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Some Shelby County residents already know what’s going to be in the headlines in 20 years. They got to write them.
About 30 government officials, business owners and community members participated in exercises at a public workshop on Tuesday meant to get them thinking about the future of Shelbyville’s East End.
The meeting at the Stratton Community Center was the first step in the East End Study, a small area plan by the City of Shelbyville and the Triple S Planning Commission.
The plan will help create a vision for the future of the area, Mayor Tom Hardesty said.
“We have an opportunity to try to make a difference in the East End,” he said.
In one exercise, attendees were asked to fill in headlines in a newspaper with “big ideas” for the next 20 years of the East End, which extends from Fourth Street to Mount Eden Road.
Charlene Nation said she wrote about the opening of a bed and breakfast and other small businesses in the area.
Nation, who owns Avon for Guys and Dolls downtown, said she would like to see the East End become an extension of downtown.
“Small businesses, to me, are the backbone of a town,” she said.
Amy Williams and Scott Siefker of HTNB, the Louisville firm hired to create the plan, also showed residents various pictures of housing, businesses and other elements to generate discussion of what they would like to see in the area.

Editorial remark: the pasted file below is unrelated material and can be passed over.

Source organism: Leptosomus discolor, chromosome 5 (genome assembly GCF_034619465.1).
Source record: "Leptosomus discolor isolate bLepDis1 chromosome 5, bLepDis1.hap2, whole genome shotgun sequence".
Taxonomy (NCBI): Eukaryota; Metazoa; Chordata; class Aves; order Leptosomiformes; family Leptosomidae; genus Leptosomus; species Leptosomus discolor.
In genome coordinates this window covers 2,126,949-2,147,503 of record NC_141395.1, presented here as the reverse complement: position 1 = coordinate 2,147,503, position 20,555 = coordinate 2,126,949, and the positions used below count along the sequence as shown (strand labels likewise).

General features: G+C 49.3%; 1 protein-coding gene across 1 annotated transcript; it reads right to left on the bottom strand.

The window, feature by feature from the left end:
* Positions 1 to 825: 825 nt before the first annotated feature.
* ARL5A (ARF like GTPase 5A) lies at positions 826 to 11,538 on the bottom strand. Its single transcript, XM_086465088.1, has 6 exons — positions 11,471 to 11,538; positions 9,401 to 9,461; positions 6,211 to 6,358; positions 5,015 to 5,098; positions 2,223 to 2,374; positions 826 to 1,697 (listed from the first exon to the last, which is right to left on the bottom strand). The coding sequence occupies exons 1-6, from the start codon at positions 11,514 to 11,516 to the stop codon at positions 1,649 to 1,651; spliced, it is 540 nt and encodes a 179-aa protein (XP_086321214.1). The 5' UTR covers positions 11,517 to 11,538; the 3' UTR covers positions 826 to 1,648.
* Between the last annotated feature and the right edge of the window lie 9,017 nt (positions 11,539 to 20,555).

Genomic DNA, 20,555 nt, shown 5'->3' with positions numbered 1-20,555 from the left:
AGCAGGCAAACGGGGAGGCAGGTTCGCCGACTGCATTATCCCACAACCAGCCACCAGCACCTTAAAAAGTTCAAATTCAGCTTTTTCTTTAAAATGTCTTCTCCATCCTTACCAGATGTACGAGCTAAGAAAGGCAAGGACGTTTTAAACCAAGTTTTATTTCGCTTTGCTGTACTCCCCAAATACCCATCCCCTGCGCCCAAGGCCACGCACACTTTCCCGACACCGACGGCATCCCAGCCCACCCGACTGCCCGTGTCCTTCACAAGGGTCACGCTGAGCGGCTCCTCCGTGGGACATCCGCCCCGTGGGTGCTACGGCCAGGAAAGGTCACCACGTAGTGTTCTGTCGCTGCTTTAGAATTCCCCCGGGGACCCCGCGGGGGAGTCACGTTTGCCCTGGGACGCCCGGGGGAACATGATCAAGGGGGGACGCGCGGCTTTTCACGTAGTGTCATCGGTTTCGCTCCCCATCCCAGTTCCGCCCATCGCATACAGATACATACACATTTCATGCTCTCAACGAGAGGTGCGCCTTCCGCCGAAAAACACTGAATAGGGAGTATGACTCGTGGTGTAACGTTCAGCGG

Williams said people were excited about the project, and when that happens it’s easier for government officials to get excited about it.
The look and feel of the streetscape seemed to be important to people, as was how land is used, she said.
Quintin Biagi, who serves on the steering committee for the study, said he was happy with the community participation at the meeting.
Biagi, an architect and Shelbyville resident, said he’d like to see the city work to help more small businesses get started. He said he would also like to see better access to an old baseball park in the north part of the area so it could be used again.
Williams said the next step in the study would be for HTNB to put together the ideas that residents shared on Tuesday. Then, they will present their plan at a public open house in September.
After public feedback from that meeting, the city could adopt the plan in November or December, she said.
But the plan is not legally binding, Williams said. It’s a guide or “road map” to help the city make decisions toward where they want the area to go, in terms of zoning, infrastructure, and other improvements.
Nation said she didn’t know what to expect from Tuesday’s meeting before she went, but she’ll “definitely be back” to hear the plan at the next meeting Sept. 8.